Tuesday, May 14, 2013

Lessons of Gosnell: 'The real trial has only just begun'

Philadelphia abortion provider Kermit Gosnell was convicted yesterday on three counts of first-degree murder (of newborn babies), one count of involuntary manslaughter (of a pregnant woman), 21 counts of illegal abortion (of unborn babies over 24 weeks) and more than 200 other crimes. He will spend the rest of his life in prison. Eight other members of Gosnell's staff pleaded guilty to various charges, four of them to murder.

According to the grand jury investigation and several weeks of court testimony, Gosnell routinely delivered living newborn babies and then killed them by jabbing surgical scissors into the back of their necks and severing their spinal cords. (The grand jury said Gosnell killed hundreds of infants this way, but he destroyed most of the records, so only three first-degree murders were proved in court.) The conditions of his clinic were disgusting and unsanitary; women were overdosed with drugs and treated by unlicensed staff, and at least two women died; aborted babies' bodies were stored in the refrigerator next to employee lunches, and severed baby body parts were collected in jars.

Gosnell's "house of horrors" was allowed to operate for many years because state officials turned a blind eye and chose not to inspect abortion facilities for political reasons (according to the grand jury report). Here in Minnesota, state officials do not license or inspect abortion centers at all, and MCCL-backed legislation to license abortion facilities in the same way as other outpatient surgical centers was vetoed in 2012 by Gov. Mark Dayton. This status quo has never been more indefensible. In the wake of Gosnell (as well as problems uncovered in numerous other abortion facilities around the country, including Texas-based Whole Woman's Health, which recently came to Minnesota), will pro-choice advocates like Dayton accept reasonable health and safety standards in abortion clinics? How could they not?

Abortion defenders say the lesson to be learned is that pro-life restrictions on abortion drive women to "back-alley butchers" like Kermit Gosnell. This argument is difficult to take seriously in an era of abortion on demand. And no one could have been driven to Gosnell had proper oversight shut him down or forced him to abide by the law—oversight that was obstructed by pro-choice politicians. (Regardless, the fact that submitting to the killing of an innocent human being may be hazardous to one's health provides no moral justification for making such killing easier.)

The Gosnell case also shines a light on the dark reality of late-term abortion in the United States, and reveals the need to ensure protection for infants and enforce the federal Born-Alive Infants Protection Act. And it points to the graphic nature of killing babies, before birth or after, and the logically tenuous boundary between abortion and infanticide. As Princeton professor Robert P. George explains:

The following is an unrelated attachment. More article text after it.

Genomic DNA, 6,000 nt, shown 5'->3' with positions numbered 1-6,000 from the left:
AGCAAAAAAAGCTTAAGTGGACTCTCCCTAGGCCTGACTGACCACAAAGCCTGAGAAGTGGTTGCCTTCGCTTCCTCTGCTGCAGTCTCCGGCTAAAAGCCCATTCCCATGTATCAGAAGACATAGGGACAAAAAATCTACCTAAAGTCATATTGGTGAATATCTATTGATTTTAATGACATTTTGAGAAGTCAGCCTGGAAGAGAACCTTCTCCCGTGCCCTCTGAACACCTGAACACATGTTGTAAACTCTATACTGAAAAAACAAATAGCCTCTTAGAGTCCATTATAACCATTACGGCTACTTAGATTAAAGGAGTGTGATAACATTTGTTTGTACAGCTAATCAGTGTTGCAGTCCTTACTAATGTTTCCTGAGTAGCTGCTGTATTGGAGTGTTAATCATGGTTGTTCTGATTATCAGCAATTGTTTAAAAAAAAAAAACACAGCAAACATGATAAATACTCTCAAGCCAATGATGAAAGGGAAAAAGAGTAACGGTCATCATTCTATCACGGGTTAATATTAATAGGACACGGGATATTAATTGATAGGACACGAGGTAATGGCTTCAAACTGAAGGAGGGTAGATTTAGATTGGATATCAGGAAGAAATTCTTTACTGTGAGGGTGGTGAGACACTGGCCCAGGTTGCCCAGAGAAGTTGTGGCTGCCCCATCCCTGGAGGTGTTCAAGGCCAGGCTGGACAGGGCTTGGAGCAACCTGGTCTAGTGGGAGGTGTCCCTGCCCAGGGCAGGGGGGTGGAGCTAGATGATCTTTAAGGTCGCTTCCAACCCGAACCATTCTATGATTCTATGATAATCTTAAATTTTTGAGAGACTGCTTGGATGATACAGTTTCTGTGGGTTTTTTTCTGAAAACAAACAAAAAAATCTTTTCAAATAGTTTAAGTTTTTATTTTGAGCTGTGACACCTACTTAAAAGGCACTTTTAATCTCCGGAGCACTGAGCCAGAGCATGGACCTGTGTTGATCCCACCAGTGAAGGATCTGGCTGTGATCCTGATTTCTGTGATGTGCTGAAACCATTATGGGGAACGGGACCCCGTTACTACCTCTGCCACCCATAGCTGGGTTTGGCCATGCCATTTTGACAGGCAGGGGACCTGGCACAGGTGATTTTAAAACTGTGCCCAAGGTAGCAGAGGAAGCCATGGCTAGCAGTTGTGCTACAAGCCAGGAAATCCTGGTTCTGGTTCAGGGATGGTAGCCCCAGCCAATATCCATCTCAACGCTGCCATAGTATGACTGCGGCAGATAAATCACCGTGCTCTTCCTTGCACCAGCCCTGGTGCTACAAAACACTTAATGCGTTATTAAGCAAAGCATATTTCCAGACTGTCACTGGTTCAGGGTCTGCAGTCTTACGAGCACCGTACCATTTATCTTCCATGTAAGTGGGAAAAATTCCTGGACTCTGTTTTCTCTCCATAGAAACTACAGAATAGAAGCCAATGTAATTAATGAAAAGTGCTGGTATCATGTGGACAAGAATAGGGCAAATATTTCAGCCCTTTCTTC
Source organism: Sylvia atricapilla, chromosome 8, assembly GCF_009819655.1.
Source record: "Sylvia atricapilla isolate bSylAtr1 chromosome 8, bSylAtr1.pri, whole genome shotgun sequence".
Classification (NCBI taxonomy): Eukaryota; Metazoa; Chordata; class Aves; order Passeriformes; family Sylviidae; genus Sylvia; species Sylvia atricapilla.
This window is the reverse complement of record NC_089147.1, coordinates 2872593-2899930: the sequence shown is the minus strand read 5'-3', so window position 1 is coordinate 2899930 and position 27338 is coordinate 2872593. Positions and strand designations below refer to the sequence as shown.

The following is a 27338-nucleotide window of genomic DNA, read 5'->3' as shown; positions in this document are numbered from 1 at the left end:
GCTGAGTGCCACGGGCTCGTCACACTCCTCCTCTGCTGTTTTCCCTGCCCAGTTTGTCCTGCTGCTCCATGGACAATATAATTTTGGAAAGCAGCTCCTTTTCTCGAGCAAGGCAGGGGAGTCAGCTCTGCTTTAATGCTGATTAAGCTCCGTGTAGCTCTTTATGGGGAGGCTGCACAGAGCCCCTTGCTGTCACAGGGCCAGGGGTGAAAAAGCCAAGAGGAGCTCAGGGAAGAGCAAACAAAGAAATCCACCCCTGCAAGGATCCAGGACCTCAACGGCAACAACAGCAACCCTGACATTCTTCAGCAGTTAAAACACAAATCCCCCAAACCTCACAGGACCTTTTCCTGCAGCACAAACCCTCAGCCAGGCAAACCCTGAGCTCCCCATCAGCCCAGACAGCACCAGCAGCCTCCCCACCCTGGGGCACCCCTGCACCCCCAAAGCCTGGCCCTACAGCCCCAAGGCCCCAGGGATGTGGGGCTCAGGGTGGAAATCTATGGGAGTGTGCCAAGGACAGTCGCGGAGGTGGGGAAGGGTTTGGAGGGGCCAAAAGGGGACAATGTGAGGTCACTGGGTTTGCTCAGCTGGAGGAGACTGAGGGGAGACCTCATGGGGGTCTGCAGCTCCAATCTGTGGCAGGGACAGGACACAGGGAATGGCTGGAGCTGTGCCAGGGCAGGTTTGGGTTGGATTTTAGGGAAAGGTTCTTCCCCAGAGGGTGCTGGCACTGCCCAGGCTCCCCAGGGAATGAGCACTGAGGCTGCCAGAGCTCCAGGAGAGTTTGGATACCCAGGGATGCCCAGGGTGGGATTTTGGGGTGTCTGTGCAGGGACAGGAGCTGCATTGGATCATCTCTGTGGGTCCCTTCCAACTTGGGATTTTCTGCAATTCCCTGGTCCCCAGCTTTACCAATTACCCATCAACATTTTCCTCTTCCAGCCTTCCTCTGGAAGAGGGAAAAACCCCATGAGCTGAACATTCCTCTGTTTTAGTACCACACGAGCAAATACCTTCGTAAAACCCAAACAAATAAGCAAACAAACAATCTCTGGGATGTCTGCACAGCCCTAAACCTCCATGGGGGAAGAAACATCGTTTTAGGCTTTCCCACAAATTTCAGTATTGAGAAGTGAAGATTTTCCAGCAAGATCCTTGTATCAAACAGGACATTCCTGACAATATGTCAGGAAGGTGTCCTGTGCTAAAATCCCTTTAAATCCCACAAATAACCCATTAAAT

Dr. Gosnell is only the front man; and the real trial has only just begun. The defendant is the abortion license in America. The Gosnell episode highlights the irrationality of the regime of law put into place by the Supreme Court in 1973 and fiercely protected by Planned Parenthood, NARAL, and the politicians they and other "pro-choice" advocacy groups help send to Washington and the state capitols. Something as morally arbitrary as a human being's location—his or her being in or out of the womb—cannot determine whether killing him or her is an unconscionable act of premeditated homicide or the exercise of a fundamental liberty. Yet something like that is the prevailing state of American law under Roe v. Wade and Doe v. Bolton. Its incoherence and indefensibility have been laid bare by the prosecution of Dr. Gosnell. Whatever now happens to him, it will no longer be possible to pretend that abortion and infanticide are radically different acts or practices. If we are to condemn snipping the neck of a child delivered at, say, twenty-four or twenty-six weeks to kill him or her, how can we defend dismembering or poisoning a child in the womb at twenty-six, thirty, or even thirty-four weeks? And even more fundamentally, if we are bearers of inviolable dignity and a basic right to life in virtue of our humanity, and not in virtue of accidental qualities such as age, or size, or stage of development or condition of dependency—if, in other words, we believe in the fundamental equality of human beings—how can a right to abortion (where "abortion" means performing an act whose purpose is to cause fetal death) be defended at all?
The real trial has only just begun.